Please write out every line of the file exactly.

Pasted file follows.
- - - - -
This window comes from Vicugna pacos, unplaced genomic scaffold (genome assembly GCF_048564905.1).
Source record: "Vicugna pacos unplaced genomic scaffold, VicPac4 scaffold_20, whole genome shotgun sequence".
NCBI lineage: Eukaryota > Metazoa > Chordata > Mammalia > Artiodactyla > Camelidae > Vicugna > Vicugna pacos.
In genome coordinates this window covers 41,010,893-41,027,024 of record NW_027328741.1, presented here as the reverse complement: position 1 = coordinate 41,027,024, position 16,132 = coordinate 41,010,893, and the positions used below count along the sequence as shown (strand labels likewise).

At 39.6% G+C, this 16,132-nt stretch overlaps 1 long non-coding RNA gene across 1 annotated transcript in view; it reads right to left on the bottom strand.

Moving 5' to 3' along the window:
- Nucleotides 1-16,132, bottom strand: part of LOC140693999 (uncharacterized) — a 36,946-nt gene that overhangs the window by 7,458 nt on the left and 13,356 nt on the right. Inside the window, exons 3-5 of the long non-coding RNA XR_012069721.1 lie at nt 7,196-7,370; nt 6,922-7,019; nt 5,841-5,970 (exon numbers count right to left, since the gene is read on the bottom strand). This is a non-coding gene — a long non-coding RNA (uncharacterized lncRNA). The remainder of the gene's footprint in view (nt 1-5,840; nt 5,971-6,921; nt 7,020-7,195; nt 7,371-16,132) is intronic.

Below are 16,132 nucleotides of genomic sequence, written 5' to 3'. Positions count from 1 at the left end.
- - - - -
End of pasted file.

This window comes from Vicugna pacos, unplaced genomic scaffold (genome assembly GCF_048564905.1).
Source record: "Vicugna pacos unplaced genomic scaffold, VicPac4 scaffold_20, whole genome shotgun sequence".
NCBI lineage: Eukaryota > Metazoa > Chordata > Mammalia > Artiodactyla > Camelidae > Vicugna > Vicugna pacos.
In genome coordinates this window covers 41,010,893-41,027,024 of record NW_027328741.1, presented here as the reverse complement: position 1 = coordinate 41,027,024, position 16,132 = coordinate 41,010,893, and the positions used below count along the sequence as shown (strand labels likewise).

At 39.6% G+C, this 16,132-nt stretch overlaps 1 long non-coding RNA gene across 1 annotated transcript in view; it reads right to left on the bottom strand.

Moving 5' to 3' along the window:
- Nucleotides 1-16,132, bottom strand: part of LOC140693999 (uncharacterized) — a 36,946-nt gene that overhangs the window by 7,458 nt on the left and 13,356 nt on the right. Inside the window, exons 3-5 of the long non-coding RNA XR_012069721.1 lie at nt 7,196-7,370; nt 6,922-7,019; nt 5,841-5,970 (exon numbers count right to left, since the gene is read on the bottom strand). This is a non-coding gene — a long non-coding RNA (uncharacterized lncRNA). The remainder of the gene's footprint in view (nt 1-5,840; nt 5,971-6,921; nt 7,020-7,195; nt 7,371-16,132) is intronic.

Below are 16,132 nucleotides of genomic sequence, written 5' to 3'. Positions count from 1 at the left end.